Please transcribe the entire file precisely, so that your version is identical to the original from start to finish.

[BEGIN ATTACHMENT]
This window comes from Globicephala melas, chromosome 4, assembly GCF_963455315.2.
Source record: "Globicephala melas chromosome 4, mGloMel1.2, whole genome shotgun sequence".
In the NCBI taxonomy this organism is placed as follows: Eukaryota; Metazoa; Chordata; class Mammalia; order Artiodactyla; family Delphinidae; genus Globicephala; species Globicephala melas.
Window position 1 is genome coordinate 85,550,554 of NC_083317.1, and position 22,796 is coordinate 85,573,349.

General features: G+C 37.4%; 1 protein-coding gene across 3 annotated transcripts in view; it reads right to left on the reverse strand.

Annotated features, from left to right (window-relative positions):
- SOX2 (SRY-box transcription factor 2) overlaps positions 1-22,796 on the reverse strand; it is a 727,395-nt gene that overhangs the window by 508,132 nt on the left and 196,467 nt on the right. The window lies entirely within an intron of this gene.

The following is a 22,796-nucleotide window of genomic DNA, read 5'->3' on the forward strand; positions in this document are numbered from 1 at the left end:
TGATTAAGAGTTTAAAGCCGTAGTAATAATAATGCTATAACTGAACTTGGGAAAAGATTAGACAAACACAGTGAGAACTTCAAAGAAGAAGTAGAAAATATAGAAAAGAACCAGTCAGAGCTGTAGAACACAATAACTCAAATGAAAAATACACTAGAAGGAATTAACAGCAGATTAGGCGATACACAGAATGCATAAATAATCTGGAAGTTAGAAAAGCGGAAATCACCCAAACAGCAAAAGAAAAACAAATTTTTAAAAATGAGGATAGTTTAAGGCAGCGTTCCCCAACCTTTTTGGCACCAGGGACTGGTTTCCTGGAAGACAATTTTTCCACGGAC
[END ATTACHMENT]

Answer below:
This window comes from Globicephala melas, chromosome 4, assembly GCF_963455315.2.
Source record: "Globicephala melas chromosome 4, mGloMel1.2, whole genome shotgun sequence".
In the NCBI taxonomy this organism is placed as follows: Eukaryota; Metazoa; Chordata; class Mammalia; order Artiodactyla; family Delphinidae; genus Globicephala; species Globicephala melas.
Window position 1 is genome coordinate 85,550,554 of NC_083317.1, and position 22,796 is coordinate 85,573,349.

General features: G+C 37.4%; 1 protein-coding gene across 3 annotated transcripts in view; it reads right to left on the reverse strand.

Annotated features, from left to right (window-relative positions):
- SOX2 (SRY-box transcription factor 2) overlaps positions 1-22,796 on the reverse strand; it is a 727,395-nt gene that overhangs the window by 508,132 nt on the left and 196,467 nt on the right. The window lies entirely within an intron of this gene.

The following is a 22,796-nucleotide window of genomic DNA, read 5'->3' on the forward strand; positions in this document are numbered from 1 at the left end:
TGATTAAGAGTTTAAAGCCGTAGTAATAATAATGCTATAACTGAACTTGGGAAAAGATTAGACAAACACAGTGAGAACTTCAAAGAAGAAGTAGAAAATATAGAAAAGAACCAGTCAGAGCTGTAGAACACAATAACTCAAATGAAAAATACACTAGAAGGAATTAACAGCAGATTAGGCGATACACAGAATGCATAAATAATCTGGAAGTTAGAAAAGCGGAAATCACCCAAACAGCAAAAGAAAAACAAATTTTTAAAAATGAGGATAGTTTAAGGCAGCGTTCCCCAACCTTTTTGGCACCAGGGACTGGTTTCCTGGAAGACAATTTTTCCACGGAC